For a group known for dash and vision throughout its 106-year history — the perfection of mass production, founder Henry Ford’s plan to put the world on wheels — it seemed paralysed by its burdens. Bill Ford Jr, a scion of the founding and still-controlling family, had been made chief executive as well as chairman, the first family member in a generation to hold the top executive job.
Under the previous boss, Jac Nasser, Ford had gone on a spending spree, adding to its stable of international brands. With the fat profits made from selling pick-ups and light trucks to affluent American customers in 1990s, Ford built up a portfolio that included Jaguar, Land Rover, Aston Martin, Volvo and Mazda. But then American profits dried up, and Ford was sinking. Bill Ford was smart enough to realise he needed help, and went looking for it.
Mulally was an unlikely appointment. He was a Boeing man through and through, having worked at the planemaker for 38 years. His big achievement was as the chief architect of the Boeing 777, the first of the big twin-engined airliners that have come to dominate long-haul routes. He was made boss of Boeing’s commercial aircraft division in 1998, but later missed out on the chief executive’s job.
Recruiting an outsider was a bold stroke for Ford. The accepted wisdom in Detroit was that you had to be a “car guy” to run one of the big three and, at Ford, that you had to come up through the rigours of the company system. Mulally had neither distinction.
It didn’t take him long to start shaking things up. The profusion of marques — and a profusion of management fiefdoms — were his first targets.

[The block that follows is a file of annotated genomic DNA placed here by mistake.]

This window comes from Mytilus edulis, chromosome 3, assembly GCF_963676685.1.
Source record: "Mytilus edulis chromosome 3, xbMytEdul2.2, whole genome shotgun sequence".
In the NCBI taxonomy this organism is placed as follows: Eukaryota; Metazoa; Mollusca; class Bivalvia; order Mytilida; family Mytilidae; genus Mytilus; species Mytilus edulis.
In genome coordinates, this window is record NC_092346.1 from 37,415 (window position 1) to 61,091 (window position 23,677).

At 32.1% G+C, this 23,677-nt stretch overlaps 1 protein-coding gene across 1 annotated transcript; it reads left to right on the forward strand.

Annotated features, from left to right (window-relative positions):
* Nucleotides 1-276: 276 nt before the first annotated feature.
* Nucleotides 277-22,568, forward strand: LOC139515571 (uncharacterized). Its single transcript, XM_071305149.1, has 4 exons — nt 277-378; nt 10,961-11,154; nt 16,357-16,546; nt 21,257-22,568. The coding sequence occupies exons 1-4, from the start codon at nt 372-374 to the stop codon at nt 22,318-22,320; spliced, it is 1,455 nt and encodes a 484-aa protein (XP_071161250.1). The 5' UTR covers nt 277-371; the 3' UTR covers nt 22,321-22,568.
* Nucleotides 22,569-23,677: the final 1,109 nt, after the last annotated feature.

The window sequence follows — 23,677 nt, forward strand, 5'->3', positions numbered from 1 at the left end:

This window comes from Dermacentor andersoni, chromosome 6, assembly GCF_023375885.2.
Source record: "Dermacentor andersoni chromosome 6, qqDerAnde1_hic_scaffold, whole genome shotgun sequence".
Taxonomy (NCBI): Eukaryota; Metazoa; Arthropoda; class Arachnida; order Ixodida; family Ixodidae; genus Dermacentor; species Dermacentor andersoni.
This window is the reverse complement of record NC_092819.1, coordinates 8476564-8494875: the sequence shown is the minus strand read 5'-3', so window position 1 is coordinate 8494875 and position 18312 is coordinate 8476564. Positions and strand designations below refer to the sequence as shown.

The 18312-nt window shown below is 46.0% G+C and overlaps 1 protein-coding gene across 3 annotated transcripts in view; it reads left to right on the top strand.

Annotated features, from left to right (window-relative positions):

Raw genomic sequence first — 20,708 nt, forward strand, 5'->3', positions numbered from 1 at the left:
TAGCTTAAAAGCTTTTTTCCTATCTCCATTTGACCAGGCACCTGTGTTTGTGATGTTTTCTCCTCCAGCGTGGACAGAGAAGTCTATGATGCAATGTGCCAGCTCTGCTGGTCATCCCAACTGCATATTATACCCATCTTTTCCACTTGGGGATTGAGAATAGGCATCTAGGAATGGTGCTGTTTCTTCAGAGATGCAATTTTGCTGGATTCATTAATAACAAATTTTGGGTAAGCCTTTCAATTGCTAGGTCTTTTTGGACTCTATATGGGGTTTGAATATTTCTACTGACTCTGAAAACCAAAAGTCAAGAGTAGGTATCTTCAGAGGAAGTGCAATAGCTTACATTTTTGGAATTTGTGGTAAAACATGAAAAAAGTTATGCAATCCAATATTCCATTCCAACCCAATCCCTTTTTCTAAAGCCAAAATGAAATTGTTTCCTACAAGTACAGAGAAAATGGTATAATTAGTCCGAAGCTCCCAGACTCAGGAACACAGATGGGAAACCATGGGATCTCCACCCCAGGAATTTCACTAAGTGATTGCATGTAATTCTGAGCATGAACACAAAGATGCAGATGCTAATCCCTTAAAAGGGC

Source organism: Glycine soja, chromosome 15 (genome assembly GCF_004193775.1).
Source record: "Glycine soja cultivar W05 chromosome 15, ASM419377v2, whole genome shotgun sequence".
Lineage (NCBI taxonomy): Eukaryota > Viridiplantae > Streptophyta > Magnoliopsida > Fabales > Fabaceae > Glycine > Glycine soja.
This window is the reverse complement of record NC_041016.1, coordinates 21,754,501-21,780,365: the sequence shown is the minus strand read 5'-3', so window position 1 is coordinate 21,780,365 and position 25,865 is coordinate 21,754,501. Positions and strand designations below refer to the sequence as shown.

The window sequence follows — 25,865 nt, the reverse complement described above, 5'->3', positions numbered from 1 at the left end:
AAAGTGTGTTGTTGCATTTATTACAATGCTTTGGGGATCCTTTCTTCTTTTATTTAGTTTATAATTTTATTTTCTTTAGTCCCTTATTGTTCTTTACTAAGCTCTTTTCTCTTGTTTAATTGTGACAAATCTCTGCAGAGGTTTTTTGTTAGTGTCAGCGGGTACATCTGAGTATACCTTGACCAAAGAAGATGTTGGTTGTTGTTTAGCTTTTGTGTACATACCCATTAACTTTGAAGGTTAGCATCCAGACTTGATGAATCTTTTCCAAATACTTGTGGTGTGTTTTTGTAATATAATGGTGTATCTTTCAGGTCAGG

“I did a lot of due diligence before I arrived, and I clarified that after I got here,” said Mulally. “Ford had moved from the blue oval to being a house of brands. And we had really strong operations round the world, Ford in Europe, China, Australia — but they all operated autonomously. So here was the world’s 17th largest company, and it was operating as a group of regional outfits with no global scale, even though it was competing against the best global companies.”
Greater centralisation was the order of the day — and a sell-off of some of the most famous names in the car industry. Aston Martin went to the Kuwaitis. Jaguar Land Rover to the Indians (Tata Motors paid £1.35 billion, which looked cheap until sales of luxury cars fell off a cliff in the autumn of last year). Volvo is heading for China. Last week Ford said it had reached an outline deal to the sell the Swedish carmaker to Geely, a Chinese carmaker, with the handover expected to take place in the second quarter of next year.
#9 of 30 Re: From Timesonline [ignitepassion]
Jan 05, 2010 (7:39 am)
Actually Richie did ditch the Fonz and go into business. Since the 80's he's made some of the best movies of the last 30 yrs.
From his quote about the bailouts..
“No, I’m not. The advantages of not going through bankruptcy far outweigh the advantages of going through it [ for the Ford family ]. These guys [GM and Chrysler] are going to have to slow down their investment in new products, and customers care about products.
In Ford-speak this means that in BK the Ford family would have lost control of the source of their wealth so BK was never really an option.
I'd give it to Mulally also because he made all the moves that the Ford family needed to have done in the crisis. However for sheer positive impact on the nation the Executive Branch probably deserves more credit.
No one ever considered that two of the worst run and unhealthiest industrial icons of the last several generations could be resurrected from the dead in under 6 months. Chrysler may still be on life support but GM, far larger, is in rehab and looking to get back into the game. In a year or two Chrysler might, and maybe should, disappear but the nation will be much stronger and it won't be going under at the same time as GM....probably.
#10 of 30 Re: Who would you name as the Automotive Person of the Year for 2009? [Sylv
Jan 05, 2010 (8:55 am)
Mulally is the "obvious" choice; but without Obama, GM and Chrysler would be dead and buried.
They still may die, but until that happens, I'd have to go with Obama.